An Answer to the Facebook Interview Question

I read this article in The Washington Post which talked about the interview process for going to work at Facebook.  I am not remotely qualified to work there.  I don’t know how to code.  I was a Journalism and Public Communication major in college.  So I know that I would never be up for such a position.  But the question still interested me enough to answer.  I’ve been having a rough time lately trying to find a new job.  It’s so frustrating.  I just had an absolutely fantastic interview today.  It was awesome.  Me and the guy interviewing me clicked and had this great repore.  So that seems good, right?  Of course, he told me that he pretty much gave every applicant an interview.  And my resume sucks.  So I know that my chances are slim.

With that in mind, I thought I would answer the apparently very daunting and revealing question that Facebook asks potential employees.  Let me know what you think.

“On your very best day at work — the day you come home and think you have the best job in the world — what did you do that day?”

Man, the last time I felt that way.  It’s been a long time.  So long a time.  Years ago, now.  My favorite job I have ever had was as a bakery clerk at Fred Meyer.  If it paid a living wage, I’d still be doing that job.  But it doesn’t, so here I am.  Trying to get in with clerical work in the medical field.  A field that is dominated by women.  I’m a guy, who isn’t the best looking, trying to get a job that I am instantly at a disadvantage for.  It’s hard.  Wow, that was a digression.  Guess I should get back to the question.

The very best day at work, when I felt like I had the best job in the world, what did I do?  I think the last time I felt that way was when I worked at my college’s library.  It was a dull job, but when I was first starting out, I thought that I had hit gold.  This was going to be a great opportunity.  A job that I could keep when I was in college.  Something that could work with my school schedule and pay a pretty good wage.  I felt pretty good.  The days that I felt the best were the ones where I would be driving home.  I had to commute to the job during the summer.  Not the best, but it was what it was.  There was one year where I was taking the bus into the city, but I didn’t do that nearly as often as I should have.  My parents were more than a little unhappy about that fact.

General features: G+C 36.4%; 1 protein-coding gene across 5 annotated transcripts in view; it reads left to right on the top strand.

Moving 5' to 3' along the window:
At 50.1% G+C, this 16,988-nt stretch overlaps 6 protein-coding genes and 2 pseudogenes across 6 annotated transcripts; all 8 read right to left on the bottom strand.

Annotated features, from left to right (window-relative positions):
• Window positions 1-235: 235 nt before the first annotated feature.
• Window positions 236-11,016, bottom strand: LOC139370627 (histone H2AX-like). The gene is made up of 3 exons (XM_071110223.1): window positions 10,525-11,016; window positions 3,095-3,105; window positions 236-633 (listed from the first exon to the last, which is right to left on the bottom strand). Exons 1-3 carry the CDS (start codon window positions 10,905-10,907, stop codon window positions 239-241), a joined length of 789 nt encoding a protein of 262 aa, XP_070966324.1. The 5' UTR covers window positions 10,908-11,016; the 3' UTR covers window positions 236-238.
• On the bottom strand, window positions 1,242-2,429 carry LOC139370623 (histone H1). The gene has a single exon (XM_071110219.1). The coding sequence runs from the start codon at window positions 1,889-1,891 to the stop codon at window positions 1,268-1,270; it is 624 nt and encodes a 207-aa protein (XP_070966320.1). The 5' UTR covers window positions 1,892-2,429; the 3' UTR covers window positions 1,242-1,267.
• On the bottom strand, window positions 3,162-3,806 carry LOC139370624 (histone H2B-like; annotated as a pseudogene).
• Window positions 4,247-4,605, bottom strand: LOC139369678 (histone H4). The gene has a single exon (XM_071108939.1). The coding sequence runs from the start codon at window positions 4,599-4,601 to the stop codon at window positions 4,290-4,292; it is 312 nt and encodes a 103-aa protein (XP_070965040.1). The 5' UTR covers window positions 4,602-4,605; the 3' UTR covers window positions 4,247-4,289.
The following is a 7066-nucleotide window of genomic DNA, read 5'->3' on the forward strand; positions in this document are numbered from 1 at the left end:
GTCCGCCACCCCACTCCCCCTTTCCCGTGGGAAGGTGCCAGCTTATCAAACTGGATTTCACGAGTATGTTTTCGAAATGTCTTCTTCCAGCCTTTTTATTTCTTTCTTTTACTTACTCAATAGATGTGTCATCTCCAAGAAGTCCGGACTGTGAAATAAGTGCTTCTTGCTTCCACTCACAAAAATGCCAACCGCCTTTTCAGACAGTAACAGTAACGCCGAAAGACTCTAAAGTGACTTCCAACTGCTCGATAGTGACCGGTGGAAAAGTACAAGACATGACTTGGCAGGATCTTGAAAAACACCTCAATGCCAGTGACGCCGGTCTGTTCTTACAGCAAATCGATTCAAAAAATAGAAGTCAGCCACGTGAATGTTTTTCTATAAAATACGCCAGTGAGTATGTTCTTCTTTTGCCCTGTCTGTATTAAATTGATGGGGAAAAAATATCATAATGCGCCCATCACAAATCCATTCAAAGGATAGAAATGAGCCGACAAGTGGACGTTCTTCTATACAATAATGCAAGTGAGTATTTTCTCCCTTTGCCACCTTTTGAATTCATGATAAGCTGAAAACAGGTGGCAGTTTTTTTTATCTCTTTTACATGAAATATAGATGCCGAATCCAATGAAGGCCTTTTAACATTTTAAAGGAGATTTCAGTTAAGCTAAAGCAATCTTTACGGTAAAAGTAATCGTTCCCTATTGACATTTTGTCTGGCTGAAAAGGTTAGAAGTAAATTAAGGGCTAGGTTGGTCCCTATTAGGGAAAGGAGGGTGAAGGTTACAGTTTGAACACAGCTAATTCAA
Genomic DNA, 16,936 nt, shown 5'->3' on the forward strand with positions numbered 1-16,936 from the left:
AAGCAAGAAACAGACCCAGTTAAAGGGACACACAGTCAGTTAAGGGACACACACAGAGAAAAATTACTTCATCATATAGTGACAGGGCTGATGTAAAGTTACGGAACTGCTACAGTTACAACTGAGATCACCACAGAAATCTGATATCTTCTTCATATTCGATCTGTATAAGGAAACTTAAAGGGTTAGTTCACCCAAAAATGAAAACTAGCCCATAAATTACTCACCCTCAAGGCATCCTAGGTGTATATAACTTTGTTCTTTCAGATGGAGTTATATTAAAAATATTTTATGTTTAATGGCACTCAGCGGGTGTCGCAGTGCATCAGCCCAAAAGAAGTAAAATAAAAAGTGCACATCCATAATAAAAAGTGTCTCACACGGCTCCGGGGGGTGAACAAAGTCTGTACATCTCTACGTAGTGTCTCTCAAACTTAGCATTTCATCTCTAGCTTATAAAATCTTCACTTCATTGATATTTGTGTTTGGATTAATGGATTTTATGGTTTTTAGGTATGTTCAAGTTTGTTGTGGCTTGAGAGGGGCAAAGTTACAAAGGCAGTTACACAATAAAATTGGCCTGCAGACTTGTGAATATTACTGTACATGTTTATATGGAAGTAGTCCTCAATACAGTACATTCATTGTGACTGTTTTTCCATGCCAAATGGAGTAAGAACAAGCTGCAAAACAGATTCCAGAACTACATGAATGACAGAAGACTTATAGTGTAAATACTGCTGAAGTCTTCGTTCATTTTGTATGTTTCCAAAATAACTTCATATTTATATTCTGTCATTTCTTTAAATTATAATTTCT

But the days when I truly felt my best were when I could drive home.  It’s summer here in the great white north.  Everything was all warm.  I would have the window down, with one arm resting on it.  I got a great tan…on my elbow.  That’s it.  Just there.  What I did that day was just relish that moment.  When I’m driving home after a long day, and felt totally at ease.  Although, that wasn’t the only time.

There was a point where I was living with a girl I was dating.  I was still at that job.  The place we had was ratty.  I am convinced that there was a mold problem.  But I remember that during the time when we lived together, those were also days when I felt like I had the best job in the world.  I knew that I couldn’t keep it forever.  In fact, I knew that it was time to trade up.  The place we had had steep rent, and she couldn’t pay equal share to me working fast food.  But when I would come home, and there was someone there waiting for me, those were the best days of my life.  Having a great job is wonderful.  I hope the one I interviewed for today gets to be that great opportunity.  The thing that truly makes those days worth everything, though, is when you are able to go home and have something to go back to.  It’s a feeling I have missed for a very long time.

So there’s my answer to the question.  How did I do?

Until next time, a quote,

I saw myself as a knight-errant…but the damsel in distress stabbed me in the back, my sword shattered on the dragon’s hide, and my grail turned out to be the bottom of a whiskey bottle.” -John Taylor

Peace out,

Maverick

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